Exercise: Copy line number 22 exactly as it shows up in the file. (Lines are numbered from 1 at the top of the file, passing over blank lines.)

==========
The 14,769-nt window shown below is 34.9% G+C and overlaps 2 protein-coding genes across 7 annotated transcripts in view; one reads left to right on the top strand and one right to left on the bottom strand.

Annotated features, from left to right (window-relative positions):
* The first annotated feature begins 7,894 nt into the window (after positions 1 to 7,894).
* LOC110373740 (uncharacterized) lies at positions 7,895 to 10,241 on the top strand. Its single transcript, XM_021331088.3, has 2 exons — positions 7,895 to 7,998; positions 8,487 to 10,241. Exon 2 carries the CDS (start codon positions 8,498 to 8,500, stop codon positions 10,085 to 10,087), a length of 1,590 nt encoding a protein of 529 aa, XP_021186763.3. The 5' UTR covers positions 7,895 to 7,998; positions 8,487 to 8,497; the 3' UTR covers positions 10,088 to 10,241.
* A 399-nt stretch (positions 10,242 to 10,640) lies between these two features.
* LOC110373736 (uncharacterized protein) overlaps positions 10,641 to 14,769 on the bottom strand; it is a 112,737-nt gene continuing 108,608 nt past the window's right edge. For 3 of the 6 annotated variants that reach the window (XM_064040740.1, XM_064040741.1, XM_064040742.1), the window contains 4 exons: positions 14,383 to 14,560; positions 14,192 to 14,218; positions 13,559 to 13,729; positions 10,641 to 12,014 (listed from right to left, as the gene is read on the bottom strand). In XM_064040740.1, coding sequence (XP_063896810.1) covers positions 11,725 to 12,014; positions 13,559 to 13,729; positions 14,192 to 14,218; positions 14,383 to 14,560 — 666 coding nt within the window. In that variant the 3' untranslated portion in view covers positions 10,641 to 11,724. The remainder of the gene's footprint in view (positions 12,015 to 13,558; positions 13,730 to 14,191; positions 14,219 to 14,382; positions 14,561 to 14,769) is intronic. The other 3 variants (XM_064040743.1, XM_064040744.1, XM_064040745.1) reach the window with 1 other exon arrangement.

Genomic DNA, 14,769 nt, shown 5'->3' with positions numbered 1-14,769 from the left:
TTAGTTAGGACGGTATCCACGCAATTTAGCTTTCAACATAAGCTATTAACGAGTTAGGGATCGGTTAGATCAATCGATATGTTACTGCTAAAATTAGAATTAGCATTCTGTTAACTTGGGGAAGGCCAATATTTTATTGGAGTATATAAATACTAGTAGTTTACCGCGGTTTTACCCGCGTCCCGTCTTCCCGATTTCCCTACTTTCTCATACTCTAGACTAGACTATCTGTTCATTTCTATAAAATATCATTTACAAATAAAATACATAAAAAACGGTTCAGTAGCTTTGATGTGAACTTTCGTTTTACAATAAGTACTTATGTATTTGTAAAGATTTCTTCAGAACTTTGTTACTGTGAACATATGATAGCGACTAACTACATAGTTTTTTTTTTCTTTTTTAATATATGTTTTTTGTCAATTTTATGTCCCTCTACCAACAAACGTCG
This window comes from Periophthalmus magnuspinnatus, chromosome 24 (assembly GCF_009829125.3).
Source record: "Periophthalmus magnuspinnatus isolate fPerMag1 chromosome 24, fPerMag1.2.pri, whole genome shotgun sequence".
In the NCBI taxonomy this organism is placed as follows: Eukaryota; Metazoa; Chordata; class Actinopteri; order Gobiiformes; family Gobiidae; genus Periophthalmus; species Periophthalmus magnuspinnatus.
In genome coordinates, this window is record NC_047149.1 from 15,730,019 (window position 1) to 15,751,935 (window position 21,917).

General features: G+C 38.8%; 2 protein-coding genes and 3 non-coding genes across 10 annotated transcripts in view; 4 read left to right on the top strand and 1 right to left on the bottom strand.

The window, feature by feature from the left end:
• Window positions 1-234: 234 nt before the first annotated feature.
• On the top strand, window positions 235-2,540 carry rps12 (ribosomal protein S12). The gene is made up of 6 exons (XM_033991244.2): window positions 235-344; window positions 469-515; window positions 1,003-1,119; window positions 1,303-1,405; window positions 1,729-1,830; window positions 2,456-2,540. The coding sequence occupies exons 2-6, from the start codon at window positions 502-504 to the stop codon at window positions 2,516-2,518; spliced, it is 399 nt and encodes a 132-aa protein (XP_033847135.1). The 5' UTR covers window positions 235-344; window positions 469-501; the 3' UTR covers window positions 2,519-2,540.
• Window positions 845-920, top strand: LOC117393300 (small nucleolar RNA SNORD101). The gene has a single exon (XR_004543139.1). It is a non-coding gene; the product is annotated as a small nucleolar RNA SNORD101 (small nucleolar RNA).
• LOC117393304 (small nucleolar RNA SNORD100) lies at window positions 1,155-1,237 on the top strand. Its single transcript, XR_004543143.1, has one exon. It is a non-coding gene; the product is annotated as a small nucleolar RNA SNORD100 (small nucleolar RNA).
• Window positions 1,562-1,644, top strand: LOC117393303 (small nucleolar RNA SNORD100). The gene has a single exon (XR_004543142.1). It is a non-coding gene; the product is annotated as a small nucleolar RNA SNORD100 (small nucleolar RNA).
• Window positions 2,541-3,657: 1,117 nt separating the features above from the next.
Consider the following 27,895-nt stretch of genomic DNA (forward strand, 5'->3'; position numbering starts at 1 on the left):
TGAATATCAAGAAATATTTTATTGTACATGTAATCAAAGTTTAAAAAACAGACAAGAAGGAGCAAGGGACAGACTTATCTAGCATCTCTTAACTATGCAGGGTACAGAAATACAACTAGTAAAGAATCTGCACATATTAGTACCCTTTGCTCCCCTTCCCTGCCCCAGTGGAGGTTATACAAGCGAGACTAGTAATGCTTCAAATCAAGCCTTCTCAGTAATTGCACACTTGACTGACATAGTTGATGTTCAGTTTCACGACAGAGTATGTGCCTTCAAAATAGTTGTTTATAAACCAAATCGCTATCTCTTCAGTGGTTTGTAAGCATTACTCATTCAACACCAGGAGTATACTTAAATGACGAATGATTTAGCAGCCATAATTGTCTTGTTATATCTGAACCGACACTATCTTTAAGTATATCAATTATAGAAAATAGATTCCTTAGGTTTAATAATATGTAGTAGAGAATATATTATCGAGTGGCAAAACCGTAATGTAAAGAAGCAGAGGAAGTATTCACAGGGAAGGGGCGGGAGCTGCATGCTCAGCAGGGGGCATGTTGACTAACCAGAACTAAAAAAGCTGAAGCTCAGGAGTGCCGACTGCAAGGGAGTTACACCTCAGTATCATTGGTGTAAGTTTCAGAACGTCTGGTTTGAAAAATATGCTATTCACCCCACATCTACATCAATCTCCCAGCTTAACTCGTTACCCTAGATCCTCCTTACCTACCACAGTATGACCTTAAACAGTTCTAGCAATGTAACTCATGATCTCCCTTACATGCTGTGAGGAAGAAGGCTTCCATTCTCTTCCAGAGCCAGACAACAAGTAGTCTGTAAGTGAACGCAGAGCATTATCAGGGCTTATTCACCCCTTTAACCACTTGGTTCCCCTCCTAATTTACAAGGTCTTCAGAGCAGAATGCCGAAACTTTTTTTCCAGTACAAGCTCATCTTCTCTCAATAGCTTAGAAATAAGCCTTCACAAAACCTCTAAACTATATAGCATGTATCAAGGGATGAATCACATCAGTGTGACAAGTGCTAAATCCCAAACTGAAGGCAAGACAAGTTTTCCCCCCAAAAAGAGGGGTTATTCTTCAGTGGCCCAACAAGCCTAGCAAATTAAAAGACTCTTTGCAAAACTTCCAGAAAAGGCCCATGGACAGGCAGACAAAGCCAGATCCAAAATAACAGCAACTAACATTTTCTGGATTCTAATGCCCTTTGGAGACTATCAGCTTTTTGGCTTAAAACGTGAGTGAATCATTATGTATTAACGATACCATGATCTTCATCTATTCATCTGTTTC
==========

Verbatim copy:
TGAATATCAAGAAATATTTTATTGTACATGTAATCAAAGTTTAAAAAACAGACAAGAAGGAGCAAGGGACAGACTTATCTAGCATCTCTTAACTATGCAGGGTACAGAAATACAACTAGTAAAGAATCTGCACATATTAGTACCCTTTGCTCCCCTTCCCTGCCCCAGTGGAGGTTATACAAGCGAGACTAGTAATGCTTCAAATCAAGCCTTCTCAGTAATTGCACACTTGACTGACATAGTTGATGTTCAGTTTCACGACAGAGTATGTGCCTTCAAAATAGTTGTTTATAAACCAAATCGCTATCTCTTCAGTGGTTTGTAAGCATTACTCATTCAACACCAGGAGTATACTTAAATGACGAATGATTTAGCAGCCATAATTGTCTTGTTATATCTGAACCGACACTATCTTTAAGTATATCAATTATAGAAAATAGATTCCTTAGGTTTAATAATATGTAGTAGAGAATATATTATCGAGTGGCAAAACCGTAATGTAAAGAAGCAGAGGAAGTATTCACAGGGAAGGGGCGGGAGCTGCATGCTCAGCAGGGGGCATGTTGACTAACCAGAACTAAAAAAGCTGAAGCTCAGGAGTGCCGACTGCAAGGGAGTTACACCTCAGTATCATTGGTGTAAGTTTCAGAACGTCTGGTTTGAAAAATATGCTATTCACCCCACATCTACATCAATCTCCCAGCTTAACTCGTTACCCTAGATCCTCCTTACCTACCACAGTATGACCTTAAACAGTTCTAGCAATGTAACTCATGATCTCCCTTACATGCTGTGAGGAAGAAGGCTTCCATTCTCTTCCAGAGCCAGACAACAAGTAGTCTGTAAGTGAACGCAGAGCATTATCAGGGCTTATTCACCCCTTTAACCACTTGGTTCCCCTCCTAATTTACAAGGTCTTCAGAGCAGAATGCCGAAACTTTTTTTCCAGTACAAGCTCATCTTCTCTCAATAGCTTAGAAATAAGCCTTCACAAAACCTCTAAACTATATAGCATGTATCAAGGGATGAATCACATCAGTGTGACAAGTGCTAAATCCCAAACTGAAGGCAAGACAAGTTTTCCCCCCAAAAAGAGGGGTTATTCTTCAGTGGCCCAACAAGCCTAGCAAATTAAAAGACTCTTTGCAAAACTTCCAGAAAAGGCCCATGGACAGGCAGACAAAGCCAGATCCAAAATAACAGCAACTAACATTTTCTGGATTCTAATGCCCTTTGGAGACTATCAGCTTTTTGGCTTAAAACGTGAGTGAATCATTATGTATTAACGATACCATGATCTTCATCTATTCATCTGTTTC